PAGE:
Anyway, that was that out of the way. Marginal Revolution points to an article in a magazine for people with excess money to spend – these guys and gals are very sorry for themselves presently, because they’ve lost money. Some of them big money. The magazine is called Portfolio and the writer Felix Salmon. There’s a great quote:

If you’re running an insolvent bank, and you get a slug of equity from Treasury, your shareholders will thank you if you use that equity to take some very large risks. If they pay off and you make lots of money, then their shares are really worth something; if they fail and you lose even more money, well, there was never really any money for them to begin with anyway.

The Chief Happiness Officer points to this job advert. One of the best I’ve ever seen!

Creative Commons photo found on Flickr.

On Squattercity we can read that the authorities’ reluctance to legalise squat dwellings can lead to uncontrollable fires, death and homelessness. When a fire starts and there are no fire hydrants, there’s not much to be done! The article is about a fire in a squatter city outside Durban, SA. 2000 people were made homeless.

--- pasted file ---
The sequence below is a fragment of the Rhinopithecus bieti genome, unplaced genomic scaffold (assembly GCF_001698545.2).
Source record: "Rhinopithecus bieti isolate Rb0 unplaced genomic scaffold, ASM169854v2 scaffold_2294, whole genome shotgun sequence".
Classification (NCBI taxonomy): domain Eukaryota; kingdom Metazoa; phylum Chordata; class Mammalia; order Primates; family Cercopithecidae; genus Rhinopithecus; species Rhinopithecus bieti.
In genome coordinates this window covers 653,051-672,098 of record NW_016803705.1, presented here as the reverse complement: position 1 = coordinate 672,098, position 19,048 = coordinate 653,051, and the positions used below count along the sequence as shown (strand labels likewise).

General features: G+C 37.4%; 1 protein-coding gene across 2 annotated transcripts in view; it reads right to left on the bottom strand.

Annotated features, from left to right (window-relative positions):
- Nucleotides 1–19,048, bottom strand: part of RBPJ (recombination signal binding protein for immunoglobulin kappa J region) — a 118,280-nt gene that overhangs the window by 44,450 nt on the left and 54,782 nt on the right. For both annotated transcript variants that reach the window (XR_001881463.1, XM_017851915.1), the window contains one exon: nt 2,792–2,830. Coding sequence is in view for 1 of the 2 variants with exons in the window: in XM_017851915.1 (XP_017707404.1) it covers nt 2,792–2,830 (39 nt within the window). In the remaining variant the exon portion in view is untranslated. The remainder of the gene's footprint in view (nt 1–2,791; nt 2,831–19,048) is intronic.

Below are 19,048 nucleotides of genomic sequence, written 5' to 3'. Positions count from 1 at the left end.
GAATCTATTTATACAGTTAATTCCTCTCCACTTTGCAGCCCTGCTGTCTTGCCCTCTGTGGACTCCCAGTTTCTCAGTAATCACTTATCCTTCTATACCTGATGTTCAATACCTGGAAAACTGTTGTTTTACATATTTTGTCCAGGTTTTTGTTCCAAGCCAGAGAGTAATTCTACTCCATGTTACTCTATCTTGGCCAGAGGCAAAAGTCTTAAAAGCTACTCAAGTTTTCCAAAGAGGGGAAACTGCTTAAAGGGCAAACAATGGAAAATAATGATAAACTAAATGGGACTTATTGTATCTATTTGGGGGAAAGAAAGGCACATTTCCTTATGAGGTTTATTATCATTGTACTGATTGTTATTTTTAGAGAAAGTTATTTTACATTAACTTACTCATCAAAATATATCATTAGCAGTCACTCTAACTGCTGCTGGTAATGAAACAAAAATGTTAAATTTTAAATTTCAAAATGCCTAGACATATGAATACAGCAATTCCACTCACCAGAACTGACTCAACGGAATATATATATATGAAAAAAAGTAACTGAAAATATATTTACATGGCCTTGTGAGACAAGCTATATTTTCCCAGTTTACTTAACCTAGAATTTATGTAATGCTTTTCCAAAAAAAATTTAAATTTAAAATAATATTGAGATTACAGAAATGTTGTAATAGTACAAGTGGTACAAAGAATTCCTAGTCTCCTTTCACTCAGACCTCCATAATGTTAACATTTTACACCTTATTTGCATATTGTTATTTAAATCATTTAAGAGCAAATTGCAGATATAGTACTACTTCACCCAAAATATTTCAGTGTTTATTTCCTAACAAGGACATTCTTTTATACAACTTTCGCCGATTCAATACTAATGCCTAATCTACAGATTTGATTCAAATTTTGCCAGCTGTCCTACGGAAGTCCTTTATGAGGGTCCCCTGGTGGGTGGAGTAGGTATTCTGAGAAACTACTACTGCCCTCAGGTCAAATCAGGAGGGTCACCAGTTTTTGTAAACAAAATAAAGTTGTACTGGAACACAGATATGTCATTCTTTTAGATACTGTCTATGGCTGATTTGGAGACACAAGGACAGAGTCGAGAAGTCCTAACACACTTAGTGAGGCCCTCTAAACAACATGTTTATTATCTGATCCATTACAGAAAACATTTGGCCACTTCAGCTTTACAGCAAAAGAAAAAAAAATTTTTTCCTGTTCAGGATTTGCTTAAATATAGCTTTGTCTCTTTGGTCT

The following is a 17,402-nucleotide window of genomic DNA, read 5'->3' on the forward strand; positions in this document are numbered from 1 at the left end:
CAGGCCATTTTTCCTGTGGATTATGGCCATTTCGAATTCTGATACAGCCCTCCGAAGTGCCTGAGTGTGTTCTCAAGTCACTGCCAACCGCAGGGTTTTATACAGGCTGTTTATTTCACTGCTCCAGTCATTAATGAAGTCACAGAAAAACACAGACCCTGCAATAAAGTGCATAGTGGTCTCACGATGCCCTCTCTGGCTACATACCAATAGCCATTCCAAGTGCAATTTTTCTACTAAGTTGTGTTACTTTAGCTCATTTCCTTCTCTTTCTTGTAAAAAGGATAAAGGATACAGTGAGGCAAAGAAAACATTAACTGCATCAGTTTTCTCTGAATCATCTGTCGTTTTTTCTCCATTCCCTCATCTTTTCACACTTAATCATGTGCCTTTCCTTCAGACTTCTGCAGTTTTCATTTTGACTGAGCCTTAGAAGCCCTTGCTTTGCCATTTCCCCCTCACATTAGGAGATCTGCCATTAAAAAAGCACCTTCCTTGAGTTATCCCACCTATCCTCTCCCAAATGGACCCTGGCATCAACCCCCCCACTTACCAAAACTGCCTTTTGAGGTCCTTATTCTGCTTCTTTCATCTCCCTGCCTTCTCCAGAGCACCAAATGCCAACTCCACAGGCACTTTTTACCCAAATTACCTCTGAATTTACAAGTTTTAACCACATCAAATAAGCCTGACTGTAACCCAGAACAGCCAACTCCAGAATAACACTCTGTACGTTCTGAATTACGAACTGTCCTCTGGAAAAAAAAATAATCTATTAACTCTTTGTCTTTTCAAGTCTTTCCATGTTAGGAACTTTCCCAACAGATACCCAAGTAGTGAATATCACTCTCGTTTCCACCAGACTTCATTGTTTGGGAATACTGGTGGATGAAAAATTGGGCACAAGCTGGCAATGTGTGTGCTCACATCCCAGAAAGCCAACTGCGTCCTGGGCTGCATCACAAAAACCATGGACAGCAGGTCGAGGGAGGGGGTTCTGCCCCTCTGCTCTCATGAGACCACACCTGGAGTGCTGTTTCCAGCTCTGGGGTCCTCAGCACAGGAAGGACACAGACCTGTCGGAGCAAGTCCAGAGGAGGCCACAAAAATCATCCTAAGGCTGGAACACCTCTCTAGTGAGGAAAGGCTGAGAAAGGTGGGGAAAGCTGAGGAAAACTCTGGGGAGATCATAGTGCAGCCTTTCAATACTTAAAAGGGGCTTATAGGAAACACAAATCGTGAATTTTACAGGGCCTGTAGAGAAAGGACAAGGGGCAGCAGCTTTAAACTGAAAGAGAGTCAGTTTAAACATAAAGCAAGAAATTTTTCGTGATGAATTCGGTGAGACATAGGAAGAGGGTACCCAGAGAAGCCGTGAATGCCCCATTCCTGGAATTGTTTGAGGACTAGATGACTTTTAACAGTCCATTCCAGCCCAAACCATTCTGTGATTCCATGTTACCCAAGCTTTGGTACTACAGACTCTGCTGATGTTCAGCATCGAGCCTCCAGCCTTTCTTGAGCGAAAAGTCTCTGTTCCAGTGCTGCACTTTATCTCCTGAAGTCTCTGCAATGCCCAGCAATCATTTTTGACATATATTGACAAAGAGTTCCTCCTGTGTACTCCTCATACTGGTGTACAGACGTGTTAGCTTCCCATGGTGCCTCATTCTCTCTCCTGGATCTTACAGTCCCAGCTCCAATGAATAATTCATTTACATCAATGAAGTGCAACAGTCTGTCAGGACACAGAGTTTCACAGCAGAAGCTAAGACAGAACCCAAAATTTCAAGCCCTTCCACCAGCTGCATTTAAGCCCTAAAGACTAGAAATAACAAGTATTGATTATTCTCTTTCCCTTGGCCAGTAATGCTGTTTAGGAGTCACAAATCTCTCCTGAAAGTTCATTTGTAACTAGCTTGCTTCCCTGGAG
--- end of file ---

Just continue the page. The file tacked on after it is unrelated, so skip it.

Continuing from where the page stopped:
Kevin Kelly, the Internet guru, writes a post that instantly got my attention. He calls it The Expansion of Ignorance. Good title, eh? It’s about how the amount of information, patents and knowledge is growing ever more rapidly. But what’s growing more than the answers is the questions! Which of course leads to his conclusion:

we have not yet reached our maximum ignorance.

And here’s something else to raise your eyebrows: Ezra Klein points to this editorial in the Los Angeles Times (a newspaper, btw, named as “liberal” by some of my Texan family). The editorial advocates a no to a proposal for a new law in the state of California, which will

“…require that calves raised for veal, egg-laying hens and pregnant pigs be confined only in ways that allow these animals to lie down, stand up, fully extend their limbs and turn around freely.”

The editorial recommends a NO. Because otherwise the state will loose its egg business…